ST. PETERSBURG — Chris Hunt spends a lot of weekends with a canoe.
Not paddling or exploring, but nursing it back to health.
His passion is a 1,000-year-old relic submerged in an oily yellow mixture in a tank at the Weedon Island Preserve.
The 40-foot-long canoe, discovered in 2001 and unearthed by archeologists in 2011, is undergoing lengthy preparation for public display.
On most weekends, Hunt refills the tank with diluted wax, preventing the waterlogged wood from shrinking and twisting. Over the next several months, he will add more wax until holes in the deteriorated pine are filled.
Only then will the prehistoric canoe be ready for exposure without losing shape.
"We don't want to bombard the canoe right away," Hunt said, lovingly. "We have to be very careful."
Hunt, a graduate student in archaeology at the University of South Florida, is part of a team of volunteers and professionals tending to the canoe, the longest one ever found in Florida and the only one found in saltwater.
The canoe now is cut into pieces to fit into the tank.
If all goes well, it will be reassembled sometime next year and put on display at the cultural center on the island, said Robert Austin, vice president and principal investigator with Southeastern Archeological Research.
"This is exciting," Austin said. "It's also a long, long process."
Preservation of the canoe already has cost about $30,000 in funds from island advocacy groups, he said.
Thought to be crafted by the prehistoric Manasota people who lived on Weedon Island before the Spanish explorers decimated the culture, the canoe is a rare saltwater find, Austin said.
Ocean tides don't suspend old relics as effectively as still, stagnant freshwater, he said.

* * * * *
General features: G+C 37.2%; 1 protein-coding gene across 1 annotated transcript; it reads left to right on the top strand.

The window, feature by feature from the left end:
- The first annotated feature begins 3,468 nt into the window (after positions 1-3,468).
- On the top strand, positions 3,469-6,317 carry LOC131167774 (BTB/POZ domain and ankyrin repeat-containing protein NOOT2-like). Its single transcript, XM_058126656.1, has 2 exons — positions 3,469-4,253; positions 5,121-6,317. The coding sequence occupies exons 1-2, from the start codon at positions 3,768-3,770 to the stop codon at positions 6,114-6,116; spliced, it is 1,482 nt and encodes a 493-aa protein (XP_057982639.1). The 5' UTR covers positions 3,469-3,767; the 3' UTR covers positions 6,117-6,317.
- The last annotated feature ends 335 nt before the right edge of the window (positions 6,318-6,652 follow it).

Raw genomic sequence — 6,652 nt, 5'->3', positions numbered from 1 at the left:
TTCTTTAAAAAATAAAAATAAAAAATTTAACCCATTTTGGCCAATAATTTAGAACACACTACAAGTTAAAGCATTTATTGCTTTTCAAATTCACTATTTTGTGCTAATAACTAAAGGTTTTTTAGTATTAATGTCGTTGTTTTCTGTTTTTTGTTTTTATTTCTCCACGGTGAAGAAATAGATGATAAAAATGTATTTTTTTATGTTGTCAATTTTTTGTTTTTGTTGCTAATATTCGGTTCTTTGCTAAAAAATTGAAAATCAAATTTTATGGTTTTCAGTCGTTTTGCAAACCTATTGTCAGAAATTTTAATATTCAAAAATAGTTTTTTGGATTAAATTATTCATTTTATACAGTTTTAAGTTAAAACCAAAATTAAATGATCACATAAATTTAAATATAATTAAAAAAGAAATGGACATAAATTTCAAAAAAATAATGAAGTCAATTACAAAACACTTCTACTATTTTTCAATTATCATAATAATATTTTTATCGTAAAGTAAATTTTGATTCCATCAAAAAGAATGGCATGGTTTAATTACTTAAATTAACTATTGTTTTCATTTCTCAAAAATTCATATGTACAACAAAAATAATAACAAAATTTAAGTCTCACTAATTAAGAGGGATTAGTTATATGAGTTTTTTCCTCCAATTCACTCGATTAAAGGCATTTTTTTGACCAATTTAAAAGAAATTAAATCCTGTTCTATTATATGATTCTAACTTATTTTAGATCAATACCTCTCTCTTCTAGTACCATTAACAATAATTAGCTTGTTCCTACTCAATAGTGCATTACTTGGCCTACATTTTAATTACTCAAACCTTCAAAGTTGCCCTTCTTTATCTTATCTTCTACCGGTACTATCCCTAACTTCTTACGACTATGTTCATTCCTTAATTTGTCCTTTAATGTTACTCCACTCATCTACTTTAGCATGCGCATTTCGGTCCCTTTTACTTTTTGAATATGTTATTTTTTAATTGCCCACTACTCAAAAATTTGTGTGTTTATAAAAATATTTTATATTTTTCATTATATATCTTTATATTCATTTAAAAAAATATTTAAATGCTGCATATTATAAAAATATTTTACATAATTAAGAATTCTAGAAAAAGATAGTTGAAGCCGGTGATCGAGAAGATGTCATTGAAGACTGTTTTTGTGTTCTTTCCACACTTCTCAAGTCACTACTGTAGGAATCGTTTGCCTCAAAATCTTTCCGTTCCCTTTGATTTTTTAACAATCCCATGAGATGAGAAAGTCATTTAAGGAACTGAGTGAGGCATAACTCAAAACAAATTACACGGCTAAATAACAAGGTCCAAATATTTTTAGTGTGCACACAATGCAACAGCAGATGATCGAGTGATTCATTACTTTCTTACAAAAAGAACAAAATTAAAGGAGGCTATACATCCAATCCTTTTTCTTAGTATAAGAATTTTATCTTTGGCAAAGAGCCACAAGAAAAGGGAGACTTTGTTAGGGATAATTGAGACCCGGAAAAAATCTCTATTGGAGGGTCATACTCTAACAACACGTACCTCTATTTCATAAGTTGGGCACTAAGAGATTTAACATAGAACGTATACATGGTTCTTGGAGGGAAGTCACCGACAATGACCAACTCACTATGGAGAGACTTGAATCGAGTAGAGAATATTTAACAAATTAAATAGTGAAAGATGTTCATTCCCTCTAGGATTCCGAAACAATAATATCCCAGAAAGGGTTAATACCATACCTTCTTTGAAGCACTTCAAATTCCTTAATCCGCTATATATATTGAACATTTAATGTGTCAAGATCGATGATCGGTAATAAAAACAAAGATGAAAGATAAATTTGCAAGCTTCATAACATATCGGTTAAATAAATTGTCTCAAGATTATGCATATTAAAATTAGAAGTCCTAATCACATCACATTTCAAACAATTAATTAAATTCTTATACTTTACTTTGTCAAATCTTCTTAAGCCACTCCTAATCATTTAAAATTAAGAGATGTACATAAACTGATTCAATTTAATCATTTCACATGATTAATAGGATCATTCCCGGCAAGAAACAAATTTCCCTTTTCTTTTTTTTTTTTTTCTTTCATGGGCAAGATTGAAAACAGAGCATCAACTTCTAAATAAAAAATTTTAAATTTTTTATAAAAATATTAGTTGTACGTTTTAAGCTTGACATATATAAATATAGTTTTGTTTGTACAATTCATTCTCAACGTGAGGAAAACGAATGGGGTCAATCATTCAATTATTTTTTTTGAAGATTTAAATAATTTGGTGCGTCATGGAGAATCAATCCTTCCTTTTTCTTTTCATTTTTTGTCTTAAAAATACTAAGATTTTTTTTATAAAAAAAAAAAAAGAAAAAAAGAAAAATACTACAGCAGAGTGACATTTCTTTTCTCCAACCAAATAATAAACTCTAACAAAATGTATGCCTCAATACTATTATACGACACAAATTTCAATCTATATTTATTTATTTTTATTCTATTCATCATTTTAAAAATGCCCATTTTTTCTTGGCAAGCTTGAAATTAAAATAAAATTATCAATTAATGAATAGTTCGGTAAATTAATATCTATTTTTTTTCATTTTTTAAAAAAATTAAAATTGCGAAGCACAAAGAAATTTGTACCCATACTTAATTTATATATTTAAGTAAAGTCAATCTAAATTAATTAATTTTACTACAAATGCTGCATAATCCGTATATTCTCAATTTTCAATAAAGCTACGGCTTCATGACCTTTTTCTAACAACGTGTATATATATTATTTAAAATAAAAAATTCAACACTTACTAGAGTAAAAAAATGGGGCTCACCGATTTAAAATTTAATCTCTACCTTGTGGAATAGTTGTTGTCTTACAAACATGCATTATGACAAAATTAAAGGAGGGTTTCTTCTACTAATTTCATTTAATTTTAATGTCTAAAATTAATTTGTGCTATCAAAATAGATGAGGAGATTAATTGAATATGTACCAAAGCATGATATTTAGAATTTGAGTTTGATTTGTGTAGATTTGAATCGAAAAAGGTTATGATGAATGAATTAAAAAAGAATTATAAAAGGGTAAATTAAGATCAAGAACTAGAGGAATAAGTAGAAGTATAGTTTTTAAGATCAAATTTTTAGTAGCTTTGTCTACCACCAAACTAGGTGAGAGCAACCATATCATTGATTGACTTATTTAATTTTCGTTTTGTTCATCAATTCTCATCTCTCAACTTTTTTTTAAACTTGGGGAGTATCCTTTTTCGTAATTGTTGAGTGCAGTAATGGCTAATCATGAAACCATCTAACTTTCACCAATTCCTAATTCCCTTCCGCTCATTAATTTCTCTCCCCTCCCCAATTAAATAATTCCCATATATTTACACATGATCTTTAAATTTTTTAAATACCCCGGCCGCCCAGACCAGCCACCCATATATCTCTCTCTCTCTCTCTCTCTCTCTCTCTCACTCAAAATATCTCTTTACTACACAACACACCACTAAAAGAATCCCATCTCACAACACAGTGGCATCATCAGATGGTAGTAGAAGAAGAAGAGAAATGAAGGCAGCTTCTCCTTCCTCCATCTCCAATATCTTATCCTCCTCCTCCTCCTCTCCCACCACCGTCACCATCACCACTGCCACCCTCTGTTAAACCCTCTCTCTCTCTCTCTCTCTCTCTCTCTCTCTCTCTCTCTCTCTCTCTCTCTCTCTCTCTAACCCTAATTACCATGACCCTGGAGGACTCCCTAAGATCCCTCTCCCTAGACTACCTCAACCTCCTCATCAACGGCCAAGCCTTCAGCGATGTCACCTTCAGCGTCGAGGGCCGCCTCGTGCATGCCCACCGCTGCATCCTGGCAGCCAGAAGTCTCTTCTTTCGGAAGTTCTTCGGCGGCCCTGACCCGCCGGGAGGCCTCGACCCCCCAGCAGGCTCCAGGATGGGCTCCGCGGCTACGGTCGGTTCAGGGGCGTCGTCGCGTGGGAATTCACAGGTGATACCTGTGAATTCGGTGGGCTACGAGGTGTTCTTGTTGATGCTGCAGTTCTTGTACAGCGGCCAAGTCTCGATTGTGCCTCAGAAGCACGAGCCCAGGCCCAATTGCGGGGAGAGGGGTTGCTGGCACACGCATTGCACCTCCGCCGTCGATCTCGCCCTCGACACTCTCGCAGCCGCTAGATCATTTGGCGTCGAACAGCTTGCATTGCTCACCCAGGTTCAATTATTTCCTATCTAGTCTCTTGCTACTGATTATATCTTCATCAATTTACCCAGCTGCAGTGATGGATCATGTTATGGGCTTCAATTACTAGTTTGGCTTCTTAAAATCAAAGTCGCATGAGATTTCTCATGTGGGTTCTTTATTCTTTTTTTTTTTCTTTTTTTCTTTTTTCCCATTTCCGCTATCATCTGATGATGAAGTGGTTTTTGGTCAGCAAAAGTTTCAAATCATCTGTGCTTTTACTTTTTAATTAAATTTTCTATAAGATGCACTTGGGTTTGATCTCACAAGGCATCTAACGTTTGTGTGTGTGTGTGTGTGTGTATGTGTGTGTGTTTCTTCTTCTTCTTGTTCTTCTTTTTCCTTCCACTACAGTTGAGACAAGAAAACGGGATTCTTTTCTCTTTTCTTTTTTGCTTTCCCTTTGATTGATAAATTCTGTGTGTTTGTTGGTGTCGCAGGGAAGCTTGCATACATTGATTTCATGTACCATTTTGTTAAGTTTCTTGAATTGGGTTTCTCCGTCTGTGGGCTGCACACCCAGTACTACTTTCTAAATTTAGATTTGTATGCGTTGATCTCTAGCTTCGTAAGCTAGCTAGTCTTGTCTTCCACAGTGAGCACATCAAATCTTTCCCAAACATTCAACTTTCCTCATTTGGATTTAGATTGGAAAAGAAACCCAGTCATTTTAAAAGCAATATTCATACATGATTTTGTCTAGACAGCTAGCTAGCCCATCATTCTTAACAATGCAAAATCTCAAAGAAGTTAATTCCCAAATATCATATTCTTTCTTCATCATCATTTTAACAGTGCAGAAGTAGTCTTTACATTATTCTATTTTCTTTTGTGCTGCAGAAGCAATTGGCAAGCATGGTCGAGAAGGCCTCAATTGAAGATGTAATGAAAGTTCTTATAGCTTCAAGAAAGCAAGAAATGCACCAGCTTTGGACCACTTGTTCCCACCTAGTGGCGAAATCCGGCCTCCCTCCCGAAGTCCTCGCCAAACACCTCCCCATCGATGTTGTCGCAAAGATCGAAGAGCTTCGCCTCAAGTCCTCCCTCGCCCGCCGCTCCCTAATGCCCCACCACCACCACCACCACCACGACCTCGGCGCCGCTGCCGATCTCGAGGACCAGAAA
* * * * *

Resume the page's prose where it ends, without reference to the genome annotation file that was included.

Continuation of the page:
But there it was, edging from the sand in plain view when Harry Koran was walking the shore in January 2001.
A longtime butcher at Winn-Dixie in Largo, Koran loves to look for buried rocks and pottery in the sand. He had been rowing a boat to the preserve regularly for years, he said.
"It's a dream come true," said Koran, now 60. "I've always wanted to find something significant like that."
He called Weedon's cultural center.
"He called and he called," said Phyllis Kolianos, former manager of the Weedon Island Preserve Cultural and Natural History Center. "He was trying to convince me of what he had found, but we have a lot of people thinking they found artifacts."
Pictures and videos of the canoe's outline in the sand helped, Kolianos said. The investigation and excavation began in 2007 and took years.
Kolianos and other Florida archeologists can't wait, she said, to see the reaction of island visitors.
But not everyone approves.
Willie Johns, a member of the Seminole tribe and the outreach coordinator of the Ah-Tah-Thi-Ki Seminole Indian Museum in Clewiston, said he wishes the canoe weren't being ogled.
"My stand is, enough is enough," said Johns, who considers himself related to the Manasota people, predecessors of the Seminoles on the island. "You know about us. You know who we are. Why do you have to keep digging up my ancestors?"
Alison Barnwell can be reached at (727) 893-8804 or firstname.lastname@example.org. On Twitter: @alison_barnwell.